Photo by Nina Johnson ’99
Photo by Nina Johnson ’99

National Science Foundation to fund Prof. Nicole James’s research on chemistry instruction

By Katie Pelletier ’03 | May 20, 2024

Chemistry education researcher and materials chemist Prof. Nicole James [chemistry] has won a grant from the National Science Foundation’s Building Capacity in STEM Education Research. She will receive $340,808 to research best practices in science education. The funding will support her project “BCSER: Identifying the Foundational Concepts and Skills of Materials Chemistry,” which will provide insights to help educators support STEM students in interdisciplinary endeavors.

James knows from experience that contemporary science curriculum often fails to meet the needs of students who hope to pursue interdisciplinary work, whether it takes the shape of materials chemistry, environmental chemistry, or another field of study. Introductory courses cannot cover all of these subdisciplines, which means educators often face the choice between prioritizing either breadth or depth when planning first-and second-year chemistry courses.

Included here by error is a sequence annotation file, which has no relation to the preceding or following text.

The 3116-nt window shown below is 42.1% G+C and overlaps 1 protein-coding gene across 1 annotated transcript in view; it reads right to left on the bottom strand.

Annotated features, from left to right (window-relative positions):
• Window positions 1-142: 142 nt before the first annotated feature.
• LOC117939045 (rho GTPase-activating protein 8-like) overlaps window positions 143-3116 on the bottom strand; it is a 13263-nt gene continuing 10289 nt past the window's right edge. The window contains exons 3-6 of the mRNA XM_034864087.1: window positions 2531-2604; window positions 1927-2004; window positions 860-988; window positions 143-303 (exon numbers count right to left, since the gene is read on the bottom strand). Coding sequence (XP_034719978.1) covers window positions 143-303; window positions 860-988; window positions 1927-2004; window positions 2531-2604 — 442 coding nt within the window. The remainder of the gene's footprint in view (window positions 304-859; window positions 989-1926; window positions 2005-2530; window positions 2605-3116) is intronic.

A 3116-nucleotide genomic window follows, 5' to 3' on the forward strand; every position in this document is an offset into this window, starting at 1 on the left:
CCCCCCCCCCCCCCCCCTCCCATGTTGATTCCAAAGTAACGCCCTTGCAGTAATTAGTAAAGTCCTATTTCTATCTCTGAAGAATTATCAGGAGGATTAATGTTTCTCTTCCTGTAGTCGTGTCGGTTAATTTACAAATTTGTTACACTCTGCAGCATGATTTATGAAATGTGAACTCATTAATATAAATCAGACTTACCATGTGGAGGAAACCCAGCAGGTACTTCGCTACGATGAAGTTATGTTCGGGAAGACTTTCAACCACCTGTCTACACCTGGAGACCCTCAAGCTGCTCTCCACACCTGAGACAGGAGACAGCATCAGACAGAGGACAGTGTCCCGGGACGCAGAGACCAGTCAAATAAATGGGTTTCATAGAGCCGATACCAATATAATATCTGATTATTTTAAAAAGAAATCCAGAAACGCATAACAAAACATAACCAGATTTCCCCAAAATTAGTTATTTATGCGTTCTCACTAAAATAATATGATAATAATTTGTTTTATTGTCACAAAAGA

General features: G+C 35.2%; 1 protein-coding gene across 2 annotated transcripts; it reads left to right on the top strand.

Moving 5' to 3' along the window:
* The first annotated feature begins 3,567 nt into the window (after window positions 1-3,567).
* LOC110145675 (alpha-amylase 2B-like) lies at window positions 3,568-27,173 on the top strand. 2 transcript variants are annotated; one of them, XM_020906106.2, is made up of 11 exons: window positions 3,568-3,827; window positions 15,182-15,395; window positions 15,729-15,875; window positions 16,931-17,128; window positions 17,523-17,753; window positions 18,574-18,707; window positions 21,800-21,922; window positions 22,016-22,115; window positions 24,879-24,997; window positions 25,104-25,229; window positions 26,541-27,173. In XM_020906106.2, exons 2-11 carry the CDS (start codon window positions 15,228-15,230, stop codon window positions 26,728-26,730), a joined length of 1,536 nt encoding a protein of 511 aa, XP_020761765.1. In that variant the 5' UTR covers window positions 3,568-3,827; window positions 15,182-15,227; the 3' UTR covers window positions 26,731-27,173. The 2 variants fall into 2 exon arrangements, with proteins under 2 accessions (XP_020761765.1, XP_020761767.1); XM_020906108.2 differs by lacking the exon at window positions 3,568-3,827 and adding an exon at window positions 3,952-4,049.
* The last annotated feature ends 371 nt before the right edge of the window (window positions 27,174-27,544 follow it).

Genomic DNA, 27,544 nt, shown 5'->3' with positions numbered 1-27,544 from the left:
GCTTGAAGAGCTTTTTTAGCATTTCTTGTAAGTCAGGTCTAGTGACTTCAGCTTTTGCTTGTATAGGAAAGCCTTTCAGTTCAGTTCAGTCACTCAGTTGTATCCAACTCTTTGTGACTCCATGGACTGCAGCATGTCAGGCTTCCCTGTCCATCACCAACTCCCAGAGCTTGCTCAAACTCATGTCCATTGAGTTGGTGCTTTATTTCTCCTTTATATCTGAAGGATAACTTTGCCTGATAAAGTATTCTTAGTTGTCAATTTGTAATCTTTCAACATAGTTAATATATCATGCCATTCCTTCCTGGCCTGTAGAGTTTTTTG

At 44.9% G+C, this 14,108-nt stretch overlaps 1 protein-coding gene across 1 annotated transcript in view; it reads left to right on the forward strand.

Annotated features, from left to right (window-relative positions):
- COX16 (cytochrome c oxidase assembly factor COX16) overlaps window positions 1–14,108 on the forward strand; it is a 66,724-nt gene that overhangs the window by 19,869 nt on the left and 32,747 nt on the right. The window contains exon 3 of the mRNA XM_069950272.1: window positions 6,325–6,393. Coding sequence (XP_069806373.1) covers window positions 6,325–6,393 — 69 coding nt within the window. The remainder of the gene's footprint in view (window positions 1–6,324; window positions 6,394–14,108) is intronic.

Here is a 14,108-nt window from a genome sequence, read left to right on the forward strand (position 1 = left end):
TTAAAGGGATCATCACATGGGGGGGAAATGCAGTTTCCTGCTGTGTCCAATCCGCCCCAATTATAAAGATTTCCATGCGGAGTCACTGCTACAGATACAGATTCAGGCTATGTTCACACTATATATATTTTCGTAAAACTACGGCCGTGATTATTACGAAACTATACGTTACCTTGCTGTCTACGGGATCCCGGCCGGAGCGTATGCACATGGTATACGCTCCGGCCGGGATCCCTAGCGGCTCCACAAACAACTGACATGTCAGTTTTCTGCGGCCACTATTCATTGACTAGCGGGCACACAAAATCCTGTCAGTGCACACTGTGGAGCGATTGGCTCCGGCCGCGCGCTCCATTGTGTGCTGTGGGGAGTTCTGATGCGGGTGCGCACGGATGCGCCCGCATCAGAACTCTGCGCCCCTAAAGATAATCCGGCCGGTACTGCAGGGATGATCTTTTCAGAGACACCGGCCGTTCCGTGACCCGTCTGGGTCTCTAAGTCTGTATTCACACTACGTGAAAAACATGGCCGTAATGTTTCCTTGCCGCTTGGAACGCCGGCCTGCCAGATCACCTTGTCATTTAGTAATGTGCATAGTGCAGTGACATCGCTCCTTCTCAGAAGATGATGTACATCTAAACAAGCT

“Sometimes if we teach more, they learn less,” James says. This dynamic, she says, is partly due to historic approaches to science curriculum that date from the 1950s. Even if schools want to upend these curricular norms, change comes with its own complications, including difficulties for students seeking to transfer or pursue exchange programs.

So if they want to recruit students to pursue and thrive in interdisciplinary fields, what’s a science educator to do? “If I have one week to present a case study, which is it going to be?” James says. That is: Which scientific skills and concepts are most widely used in interdisciplinary chemistry work? How can those topics be taught in a way that helps young scientists take what they know and apply it in a context they’ve never seen before?

The grant-funded project will explore these questions through interviewing chemistry postdocs about the concepts and skills they use in their work. James will also devise, execute, and analyze a national survey. Throughout all of this, ջ students will have a role to play: they will contribute to the theoretical framing of the study, participate in interview collection and analysis and more—perhaps with an end result that benefits future students like them. 

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